Another instance of low turnout at school budget hearing

A crowd of only about 40 people gathered in the Middlebrook auditorium on Thursday, Jan. 22, to hear Superintendent Kevin Smith’s $79,956,024 recommended budget for FY16.
“One important goal in developing a budget is balancing the need to appropriately manage costs while ensuring that our schools receives adequate financing so that we maintain our exemplary programs,” said Dr. Smith, “and that we fund the initiatives necessary for continuous improvement.”
Not only was the number of attendees small, but the presentation was also short — less than 40 minutes long, followed by only two comments from the public — one from Ridgefield Road resident Dave Clune, who inquired about a change in a science teacher position at Cider Mill; and the second from Signal Hill Road resident Warren Serenbetz, who got to the microphone, addressed Dr. Smith as “Kevin,” and gave him a round of applause before saying, “Thank you very much.”

Budget breakdown

Wilton’s proposed budget represents a 1.98% increase over the current fiscal year, which Dr. Smith pointed out is lower than the proposed increases of the following neighboring towns:

  • New Canaan: 5%;

  • Westport: 3.75%;

  • Darien: 3.65%;

  • Fairfield: 3.29%;

  • Ridgefield: 3.19%;

  • Weston: 3.17%;

  • Easton: 2.49%;

  • Monroe: 2.34%;

  • Greenwich: 2% (excluding health).

The proposed operating budget, which Dr. Smith said “strengthens our district’s capacity to utilize strategies that improve teaching and learning, while reflecting a desire to be fiscally responsible,” breaks down as follows:

  • Salaries: 60.5%;

  • Employee benefits: 17.3%;

  • Contracted services, outplacements, supplies and equipment: 13.8%;

  • Transportation: 4.5%;

  • Buildings, operations and facilities: 2.9%;

  • Substitutes: 1%.

“The majority of the funding request is tied directly to the compensation of our professional staff. Wilton Public Schools invests significantly in its teachers,” said Dr. Smith.
“Research correlating effective teaching and student achievement is clear — a critical initiative tied to improving achievement in Wilton is building the capacity of our teachers.”
Plans supported by this budget proposal, said Dr. Smith, include:

  • Increasing time for staff collaboration and professional learning;

  • Providing laptop computers to all classroom teachers;

  • Restructuring critical instructional and curricular support systems.

Salaries and benefits

The budget allocates 78% of its operating budget to employee salaries ($49,195,566) and benefits ($13,825,967).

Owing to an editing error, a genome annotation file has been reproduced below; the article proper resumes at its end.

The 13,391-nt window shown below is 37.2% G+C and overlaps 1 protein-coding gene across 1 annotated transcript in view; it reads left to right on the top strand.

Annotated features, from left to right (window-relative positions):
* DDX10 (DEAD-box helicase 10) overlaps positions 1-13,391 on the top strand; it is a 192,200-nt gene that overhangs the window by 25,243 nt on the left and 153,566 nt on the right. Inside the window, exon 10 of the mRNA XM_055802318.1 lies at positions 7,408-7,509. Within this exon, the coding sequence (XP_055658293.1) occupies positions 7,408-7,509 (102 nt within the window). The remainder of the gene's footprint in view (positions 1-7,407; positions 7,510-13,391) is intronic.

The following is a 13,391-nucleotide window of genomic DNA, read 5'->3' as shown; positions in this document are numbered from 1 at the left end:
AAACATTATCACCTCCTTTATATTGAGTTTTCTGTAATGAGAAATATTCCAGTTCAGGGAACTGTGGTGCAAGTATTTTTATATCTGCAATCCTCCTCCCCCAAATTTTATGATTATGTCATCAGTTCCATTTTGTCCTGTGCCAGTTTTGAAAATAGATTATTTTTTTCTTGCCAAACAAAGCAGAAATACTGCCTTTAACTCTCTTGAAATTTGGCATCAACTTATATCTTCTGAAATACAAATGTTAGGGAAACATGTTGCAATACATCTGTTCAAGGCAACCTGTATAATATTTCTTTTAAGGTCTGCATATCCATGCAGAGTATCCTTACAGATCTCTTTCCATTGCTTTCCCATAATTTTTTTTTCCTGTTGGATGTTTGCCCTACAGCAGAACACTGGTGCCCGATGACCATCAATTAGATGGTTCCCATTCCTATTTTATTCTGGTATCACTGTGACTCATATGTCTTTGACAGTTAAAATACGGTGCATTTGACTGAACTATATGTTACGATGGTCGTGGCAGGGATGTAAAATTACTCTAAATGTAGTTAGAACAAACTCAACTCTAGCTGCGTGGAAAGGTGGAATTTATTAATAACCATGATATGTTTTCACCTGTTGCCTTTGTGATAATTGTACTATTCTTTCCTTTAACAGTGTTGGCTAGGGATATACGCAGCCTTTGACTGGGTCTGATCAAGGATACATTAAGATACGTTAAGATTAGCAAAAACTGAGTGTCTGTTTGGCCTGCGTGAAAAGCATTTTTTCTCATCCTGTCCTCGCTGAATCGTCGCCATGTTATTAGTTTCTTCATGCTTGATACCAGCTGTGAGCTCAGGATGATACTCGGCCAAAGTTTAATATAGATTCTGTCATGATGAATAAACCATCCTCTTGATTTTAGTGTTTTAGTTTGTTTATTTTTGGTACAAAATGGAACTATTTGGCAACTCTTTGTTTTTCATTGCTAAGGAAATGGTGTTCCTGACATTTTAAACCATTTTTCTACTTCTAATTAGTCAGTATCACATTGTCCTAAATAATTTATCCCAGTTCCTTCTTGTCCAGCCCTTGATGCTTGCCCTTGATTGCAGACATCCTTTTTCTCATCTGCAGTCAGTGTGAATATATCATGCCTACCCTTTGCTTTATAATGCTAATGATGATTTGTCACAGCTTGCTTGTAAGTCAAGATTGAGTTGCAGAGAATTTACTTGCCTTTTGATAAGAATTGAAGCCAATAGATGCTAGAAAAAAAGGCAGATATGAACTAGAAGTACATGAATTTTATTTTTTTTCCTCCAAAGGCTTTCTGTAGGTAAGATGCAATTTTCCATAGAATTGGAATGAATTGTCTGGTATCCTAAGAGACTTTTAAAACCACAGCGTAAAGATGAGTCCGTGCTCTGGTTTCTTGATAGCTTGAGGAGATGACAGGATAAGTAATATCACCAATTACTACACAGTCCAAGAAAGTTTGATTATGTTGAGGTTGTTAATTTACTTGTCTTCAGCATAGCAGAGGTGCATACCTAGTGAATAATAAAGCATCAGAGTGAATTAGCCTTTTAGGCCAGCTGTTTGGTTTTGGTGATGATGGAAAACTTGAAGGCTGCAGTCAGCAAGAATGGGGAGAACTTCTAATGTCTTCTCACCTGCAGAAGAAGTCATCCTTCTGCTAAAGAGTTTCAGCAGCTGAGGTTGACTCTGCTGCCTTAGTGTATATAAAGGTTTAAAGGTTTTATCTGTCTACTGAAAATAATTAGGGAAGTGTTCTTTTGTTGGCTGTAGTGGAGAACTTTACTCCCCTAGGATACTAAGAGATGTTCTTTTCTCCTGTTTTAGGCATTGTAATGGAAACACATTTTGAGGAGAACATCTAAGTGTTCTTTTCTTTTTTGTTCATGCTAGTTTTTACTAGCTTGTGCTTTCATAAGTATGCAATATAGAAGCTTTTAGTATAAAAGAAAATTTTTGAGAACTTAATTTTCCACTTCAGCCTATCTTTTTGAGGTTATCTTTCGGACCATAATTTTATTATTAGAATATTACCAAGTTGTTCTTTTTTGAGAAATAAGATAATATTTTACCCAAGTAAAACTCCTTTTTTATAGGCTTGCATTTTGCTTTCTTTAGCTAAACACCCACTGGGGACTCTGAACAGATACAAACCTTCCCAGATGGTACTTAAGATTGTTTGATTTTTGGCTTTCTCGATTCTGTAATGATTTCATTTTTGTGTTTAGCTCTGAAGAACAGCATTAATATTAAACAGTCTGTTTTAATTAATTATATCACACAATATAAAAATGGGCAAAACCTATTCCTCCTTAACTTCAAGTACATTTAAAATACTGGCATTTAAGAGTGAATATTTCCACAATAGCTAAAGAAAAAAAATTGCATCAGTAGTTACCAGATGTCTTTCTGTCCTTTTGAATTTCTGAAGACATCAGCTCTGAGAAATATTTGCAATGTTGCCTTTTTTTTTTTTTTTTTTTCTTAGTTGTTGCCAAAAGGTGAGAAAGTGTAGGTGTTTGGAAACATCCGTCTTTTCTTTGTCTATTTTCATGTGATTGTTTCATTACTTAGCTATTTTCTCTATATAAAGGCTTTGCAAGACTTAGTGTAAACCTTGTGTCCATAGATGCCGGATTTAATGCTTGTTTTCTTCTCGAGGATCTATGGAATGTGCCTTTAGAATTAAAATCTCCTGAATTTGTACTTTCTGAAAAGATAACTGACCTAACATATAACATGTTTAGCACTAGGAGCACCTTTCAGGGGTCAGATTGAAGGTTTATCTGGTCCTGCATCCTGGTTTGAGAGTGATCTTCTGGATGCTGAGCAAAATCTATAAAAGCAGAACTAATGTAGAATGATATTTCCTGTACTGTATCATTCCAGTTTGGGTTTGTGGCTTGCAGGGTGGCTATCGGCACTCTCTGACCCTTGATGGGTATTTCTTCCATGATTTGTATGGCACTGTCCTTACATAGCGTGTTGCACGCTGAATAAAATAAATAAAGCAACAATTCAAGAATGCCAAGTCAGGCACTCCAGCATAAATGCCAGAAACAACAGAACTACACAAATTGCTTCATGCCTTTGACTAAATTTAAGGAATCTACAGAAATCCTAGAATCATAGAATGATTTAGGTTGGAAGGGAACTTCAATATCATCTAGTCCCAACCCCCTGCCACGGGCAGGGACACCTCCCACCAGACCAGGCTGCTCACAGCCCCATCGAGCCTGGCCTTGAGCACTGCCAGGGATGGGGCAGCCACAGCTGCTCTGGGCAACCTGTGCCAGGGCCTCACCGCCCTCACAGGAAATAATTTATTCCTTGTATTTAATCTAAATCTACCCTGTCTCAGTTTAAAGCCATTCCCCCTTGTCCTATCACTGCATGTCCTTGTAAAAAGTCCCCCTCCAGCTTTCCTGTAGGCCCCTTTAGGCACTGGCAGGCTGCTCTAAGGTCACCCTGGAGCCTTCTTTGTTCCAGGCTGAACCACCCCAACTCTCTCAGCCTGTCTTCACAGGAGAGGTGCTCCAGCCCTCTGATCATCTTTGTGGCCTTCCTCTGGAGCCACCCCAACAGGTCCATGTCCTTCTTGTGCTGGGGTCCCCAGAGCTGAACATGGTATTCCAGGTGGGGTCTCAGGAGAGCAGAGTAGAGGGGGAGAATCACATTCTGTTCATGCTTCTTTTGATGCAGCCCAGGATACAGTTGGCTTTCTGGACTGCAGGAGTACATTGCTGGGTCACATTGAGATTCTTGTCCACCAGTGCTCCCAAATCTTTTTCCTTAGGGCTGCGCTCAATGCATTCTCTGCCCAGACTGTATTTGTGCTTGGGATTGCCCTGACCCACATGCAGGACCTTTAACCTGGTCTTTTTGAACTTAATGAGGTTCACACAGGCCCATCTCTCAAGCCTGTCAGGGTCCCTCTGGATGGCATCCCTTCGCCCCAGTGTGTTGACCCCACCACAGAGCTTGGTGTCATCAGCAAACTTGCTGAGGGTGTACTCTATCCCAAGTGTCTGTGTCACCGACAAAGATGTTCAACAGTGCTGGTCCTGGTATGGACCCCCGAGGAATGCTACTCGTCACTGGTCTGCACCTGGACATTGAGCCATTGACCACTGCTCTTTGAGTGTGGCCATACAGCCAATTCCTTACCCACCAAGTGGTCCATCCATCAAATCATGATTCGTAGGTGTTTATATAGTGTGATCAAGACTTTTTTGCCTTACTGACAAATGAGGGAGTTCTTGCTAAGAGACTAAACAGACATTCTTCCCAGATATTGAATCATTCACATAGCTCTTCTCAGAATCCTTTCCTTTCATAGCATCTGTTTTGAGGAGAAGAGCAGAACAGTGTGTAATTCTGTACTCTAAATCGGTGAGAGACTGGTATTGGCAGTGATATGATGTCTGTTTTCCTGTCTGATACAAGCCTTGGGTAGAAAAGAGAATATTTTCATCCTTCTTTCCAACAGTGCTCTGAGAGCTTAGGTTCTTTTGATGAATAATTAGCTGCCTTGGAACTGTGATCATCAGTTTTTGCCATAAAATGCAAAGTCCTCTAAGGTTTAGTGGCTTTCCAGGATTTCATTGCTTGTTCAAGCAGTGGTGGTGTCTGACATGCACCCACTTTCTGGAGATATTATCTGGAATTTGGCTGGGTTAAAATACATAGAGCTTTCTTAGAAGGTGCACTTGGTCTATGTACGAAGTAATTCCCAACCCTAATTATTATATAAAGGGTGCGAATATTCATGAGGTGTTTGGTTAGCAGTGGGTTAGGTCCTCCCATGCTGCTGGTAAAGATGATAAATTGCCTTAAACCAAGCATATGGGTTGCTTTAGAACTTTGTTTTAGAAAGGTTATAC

The $1,145,931 or 2.38% increase in salaries would be “mainly contractual,” said Dr. Smith. Certified staff members would receive the highest salary increase at 3.2%, while substitute salaries would decrease by 3.94%.
The teacher’s contract has a general wage increase for teachers at the top salary step and only step movement for those who are not yet at the top level.
Benefits would decrease by $1,084,821 or 7.28%, as a result of “favorable claims history,” said Dr. Smith, noting that more than 60% of school district employees will be in the high-deductible health plan next year.
The proposed budget also reflects a decrease of 4.3 FTEs (full-time equivalents) and a “significant decrease” in town retirement contributions — a plan that has been closed to new employees since 2011 — due to “favorable investment performance.”

Special education

The budget also proposes $3,865,367 for special education tuition next year — an $813,609 increase over the current year. Dr. Smith said this increase is due to an increase in outplaced students and mediated legal settlements in recent years.
Dr. Smith pointed out that 591 students in the district — 1.38% of the population — receive special education services, of which:

  • 79 receive special programming for autism spectrum disorders;

  • 22 receive specialized programming for multiple disabilities;

  • 29 with complex needs are out-placed to special facilities by the Wilton Public Schools or state agencies.

Services, supplies and equipment

The budget proposes spending $3,671,989 on professional services — a $610,692 or 19.94% increase, of which special education legal fees, independent evaluations and services to students would account for 62%.
Other district legal fees, the Safe School Climate initiative and Improving Special Education Outcomes study would account for 29% of the increase, while professional development would account for the remainder.
The budget also proposes a $9,969 or 0.67% decrease in overall supplies, a 9.29% increase in textbooks and a $48,373 or 4.49% increase in equipment spending.


Reflecting a $116,096 contractual increase, the budget proposes spending $3,745,217 on transportation in the following areas:

  • $2,859,122 for basic transportation;

  • $711,811 for special education transportation;

  • $174,284 for athletic/other transportation.

Building operations

The budget proposes spending $1,223,427 on property services — a $14,283 or 1.18% increase over the current year. It also proposes $315,000 be spent on remodeling and major repairs.
According to Dr. Smith, the $104,000 remodeling and repairs increase would be partially offset by an $81,082 decrease in property repairs and protection, for which the budget proposes $545,822 be spent.

Next steps

Dr. Smith thanked the Board of Education, Board of Finance and “all the members of the community who have provided input and feedback,” which, he said, has had a “direct impact” on the proposed spending plan.
The education board will host its second community conversation in the Middlebrook School media center on Monday, Jan. 26, from 7 to 8:30 p.m. On Thursday, Feb. 5, the board will meet to decide on the proposed budget.
Click here to view the public hearing presentation.